- 21-year-old Taylor Hall was the 2010 first overall selection, and finished top 10 in both assists and points last year.
- 20-year-old Ryan Nugent-Hopkins was the 2011 first overall selection, a master of the power play, and already has 55 assists in just 105 games played.
- 20-year-old Nail Yakupov was the 2012 first overall selection and leading rookie scorer last season.
- 23-year-old clutch scorer Jordan Eberle was 22nd overall in 2008, and already had 160 points in 200 games.
- 23-year-old Justin Schultz led rookie defensemen with 27 points in 48 games and was lights out on the power play.
Each of these players are potential multi-time all-stars, and none of them are more than a year or two away from hitting their strides
Their goaltending may be having some early struggles, their blue line quality may be lacking (though not its depth), and their secondary forward lines may remain below average, all of which would normally add up to another year outside the playoffs.
If just two or three of these top players really break out this year, these weaknesses will start meaning very little and sights could be set a lot higher than merely a postseason appearance.
The Florida Panthers went from first to worst in their division, and luck may have had a lot to do with it.
As Tina Turner might ask, what's luck go to do with it? In Florida's case, it could be a great deal:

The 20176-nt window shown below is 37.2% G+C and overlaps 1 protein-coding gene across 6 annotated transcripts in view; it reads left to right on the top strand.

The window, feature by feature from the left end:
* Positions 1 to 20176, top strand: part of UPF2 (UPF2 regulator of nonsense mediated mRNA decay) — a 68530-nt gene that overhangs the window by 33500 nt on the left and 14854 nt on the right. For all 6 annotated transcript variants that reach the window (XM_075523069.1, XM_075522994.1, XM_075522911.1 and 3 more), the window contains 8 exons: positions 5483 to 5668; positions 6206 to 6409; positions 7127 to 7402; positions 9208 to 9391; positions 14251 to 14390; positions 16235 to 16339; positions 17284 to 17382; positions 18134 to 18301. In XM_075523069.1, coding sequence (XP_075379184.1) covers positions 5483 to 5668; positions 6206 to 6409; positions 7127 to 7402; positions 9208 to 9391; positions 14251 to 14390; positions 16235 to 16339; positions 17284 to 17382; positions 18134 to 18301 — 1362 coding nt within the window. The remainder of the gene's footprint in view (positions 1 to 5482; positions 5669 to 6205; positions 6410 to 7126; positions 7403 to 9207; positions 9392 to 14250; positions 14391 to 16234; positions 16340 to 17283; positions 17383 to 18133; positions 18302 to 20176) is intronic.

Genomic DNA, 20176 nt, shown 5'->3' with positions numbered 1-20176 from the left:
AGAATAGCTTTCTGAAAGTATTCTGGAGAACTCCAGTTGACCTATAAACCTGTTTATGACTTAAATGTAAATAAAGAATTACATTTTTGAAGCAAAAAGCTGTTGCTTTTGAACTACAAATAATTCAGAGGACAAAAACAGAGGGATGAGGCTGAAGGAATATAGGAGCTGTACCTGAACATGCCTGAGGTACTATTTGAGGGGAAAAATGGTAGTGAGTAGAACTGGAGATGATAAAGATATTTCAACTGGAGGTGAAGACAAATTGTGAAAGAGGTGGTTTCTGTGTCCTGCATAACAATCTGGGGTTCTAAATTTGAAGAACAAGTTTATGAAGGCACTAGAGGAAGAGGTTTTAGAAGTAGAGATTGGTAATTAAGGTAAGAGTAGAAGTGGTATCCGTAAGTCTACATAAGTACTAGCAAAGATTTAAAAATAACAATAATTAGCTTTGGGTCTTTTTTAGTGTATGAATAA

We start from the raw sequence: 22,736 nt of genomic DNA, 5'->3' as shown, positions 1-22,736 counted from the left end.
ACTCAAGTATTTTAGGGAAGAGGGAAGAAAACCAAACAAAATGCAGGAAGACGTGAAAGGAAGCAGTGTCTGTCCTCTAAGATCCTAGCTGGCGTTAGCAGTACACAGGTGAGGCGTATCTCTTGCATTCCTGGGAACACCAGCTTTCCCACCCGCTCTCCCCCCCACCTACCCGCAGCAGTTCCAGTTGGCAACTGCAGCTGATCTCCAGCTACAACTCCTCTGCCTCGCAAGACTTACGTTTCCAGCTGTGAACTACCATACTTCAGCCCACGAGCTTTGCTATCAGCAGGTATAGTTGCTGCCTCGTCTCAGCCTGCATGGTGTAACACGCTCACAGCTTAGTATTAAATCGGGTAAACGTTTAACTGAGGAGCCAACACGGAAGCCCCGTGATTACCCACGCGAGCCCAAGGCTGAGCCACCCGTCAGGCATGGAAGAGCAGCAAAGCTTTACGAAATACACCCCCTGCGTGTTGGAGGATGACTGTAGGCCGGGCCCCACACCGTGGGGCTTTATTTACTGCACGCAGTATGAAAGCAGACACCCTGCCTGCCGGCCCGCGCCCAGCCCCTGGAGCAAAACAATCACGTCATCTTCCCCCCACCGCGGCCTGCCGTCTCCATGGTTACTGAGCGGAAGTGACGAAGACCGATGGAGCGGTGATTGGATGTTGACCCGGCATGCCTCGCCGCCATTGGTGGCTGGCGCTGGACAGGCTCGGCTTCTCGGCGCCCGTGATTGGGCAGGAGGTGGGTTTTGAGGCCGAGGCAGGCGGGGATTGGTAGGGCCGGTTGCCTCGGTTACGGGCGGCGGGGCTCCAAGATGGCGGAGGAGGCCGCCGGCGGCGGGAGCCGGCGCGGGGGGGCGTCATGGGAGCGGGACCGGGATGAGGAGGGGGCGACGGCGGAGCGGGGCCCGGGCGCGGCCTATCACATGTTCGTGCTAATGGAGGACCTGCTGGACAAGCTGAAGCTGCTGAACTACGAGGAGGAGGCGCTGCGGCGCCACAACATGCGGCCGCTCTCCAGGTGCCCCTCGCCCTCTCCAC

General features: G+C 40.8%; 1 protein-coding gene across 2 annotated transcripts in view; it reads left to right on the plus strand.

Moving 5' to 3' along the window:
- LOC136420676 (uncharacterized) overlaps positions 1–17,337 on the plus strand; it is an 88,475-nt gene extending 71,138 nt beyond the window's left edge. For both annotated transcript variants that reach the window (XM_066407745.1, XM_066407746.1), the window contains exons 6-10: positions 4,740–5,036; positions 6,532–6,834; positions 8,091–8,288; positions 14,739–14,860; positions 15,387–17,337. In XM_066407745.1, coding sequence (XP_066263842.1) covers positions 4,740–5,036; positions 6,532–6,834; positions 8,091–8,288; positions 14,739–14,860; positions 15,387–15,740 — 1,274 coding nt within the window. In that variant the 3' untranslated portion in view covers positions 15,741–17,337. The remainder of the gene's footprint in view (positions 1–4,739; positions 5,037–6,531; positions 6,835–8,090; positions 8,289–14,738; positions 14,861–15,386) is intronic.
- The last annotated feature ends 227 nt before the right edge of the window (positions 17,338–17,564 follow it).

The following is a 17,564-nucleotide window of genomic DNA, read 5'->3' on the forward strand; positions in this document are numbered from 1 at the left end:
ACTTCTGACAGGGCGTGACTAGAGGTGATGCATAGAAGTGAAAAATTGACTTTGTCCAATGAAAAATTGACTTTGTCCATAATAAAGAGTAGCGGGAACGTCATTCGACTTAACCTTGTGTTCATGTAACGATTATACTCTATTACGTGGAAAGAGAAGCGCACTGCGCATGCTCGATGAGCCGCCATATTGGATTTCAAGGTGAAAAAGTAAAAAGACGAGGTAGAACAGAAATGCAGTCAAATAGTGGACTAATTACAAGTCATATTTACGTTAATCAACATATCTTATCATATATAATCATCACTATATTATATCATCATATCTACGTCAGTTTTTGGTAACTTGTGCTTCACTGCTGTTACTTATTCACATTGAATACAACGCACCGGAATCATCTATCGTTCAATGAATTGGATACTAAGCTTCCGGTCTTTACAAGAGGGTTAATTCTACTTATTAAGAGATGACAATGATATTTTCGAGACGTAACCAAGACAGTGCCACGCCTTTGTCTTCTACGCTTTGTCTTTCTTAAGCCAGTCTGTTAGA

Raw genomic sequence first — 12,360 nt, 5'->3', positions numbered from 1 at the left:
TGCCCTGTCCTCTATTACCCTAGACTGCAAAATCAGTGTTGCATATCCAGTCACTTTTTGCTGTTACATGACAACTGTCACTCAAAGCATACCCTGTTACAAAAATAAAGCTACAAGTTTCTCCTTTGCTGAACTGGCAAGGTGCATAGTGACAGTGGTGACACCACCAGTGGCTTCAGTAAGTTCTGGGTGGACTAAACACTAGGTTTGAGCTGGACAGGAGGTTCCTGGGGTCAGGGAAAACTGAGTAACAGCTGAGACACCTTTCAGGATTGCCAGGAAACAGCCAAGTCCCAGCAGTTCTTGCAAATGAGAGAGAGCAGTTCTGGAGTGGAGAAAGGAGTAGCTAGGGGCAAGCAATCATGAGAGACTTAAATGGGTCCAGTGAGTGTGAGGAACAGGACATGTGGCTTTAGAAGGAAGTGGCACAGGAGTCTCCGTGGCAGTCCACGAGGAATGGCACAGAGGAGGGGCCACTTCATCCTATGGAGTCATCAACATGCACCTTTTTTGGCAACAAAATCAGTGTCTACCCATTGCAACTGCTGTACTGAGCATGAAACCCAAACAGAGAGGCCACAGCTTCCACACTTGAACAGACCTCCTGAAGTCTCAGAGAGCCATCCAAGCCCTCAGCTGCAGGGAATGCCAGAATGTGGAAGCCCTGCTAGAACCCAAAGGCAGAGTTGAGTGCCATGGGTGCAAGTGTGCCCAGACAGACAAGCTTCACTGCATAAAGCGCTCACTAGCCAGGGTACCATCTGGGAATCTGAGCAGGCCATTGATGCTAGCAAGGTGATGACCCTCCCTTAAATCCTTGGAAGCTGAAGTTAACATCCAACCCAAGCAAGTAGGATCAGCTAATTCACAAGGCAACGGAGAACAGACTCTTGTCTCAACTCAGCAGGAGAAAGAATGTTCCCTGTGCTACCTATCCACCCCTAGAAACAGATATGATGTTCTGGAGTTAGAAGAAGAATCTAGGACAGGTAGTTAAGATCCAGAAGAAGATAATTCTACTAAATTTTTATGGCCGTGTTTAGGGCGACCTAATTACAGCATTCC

- Losing 325 man-games to injury, highest in the NHL
- Having a shooting percentage differential of -3.0 percent, lowest in the league
- A Special Teams Index (power play plus penalty killing percentage) of 94.6 percent, 26th in the NHL
- Taking just ten games to shoot-out, where they secured just 14 points, 22nd in the NHL
These are just some of the glaring ways that the puck luck went against Florida last year.
What happens to teams that get stung by luck like this? A quick look at Hockey Abstract's team luck utility shows that teams can bounce back the very next year. If so, an optimistic view could even have Florida returning to the postseason after just a one-year absence.
The Los Angeles Kings had it all last year. Great coaching, solid puck-possession play, a great top six and a solid defensive blue line. Unfortunately star goalie Jonathan Quick stumbled along to just a .902 save percentage.
The Kings believe in Quick. That's why they had given him the 10-year, $58 million dollar contract, and why they traded away his backup Jonathan Bernier in the offseason.
There is every reason to believe that Quick will bounce back in 2013-14. He posted a .929 save percentage the year before, followed by an absurd .964 on the way to a Conn Smythe, and the team's first ever Stanley Cup.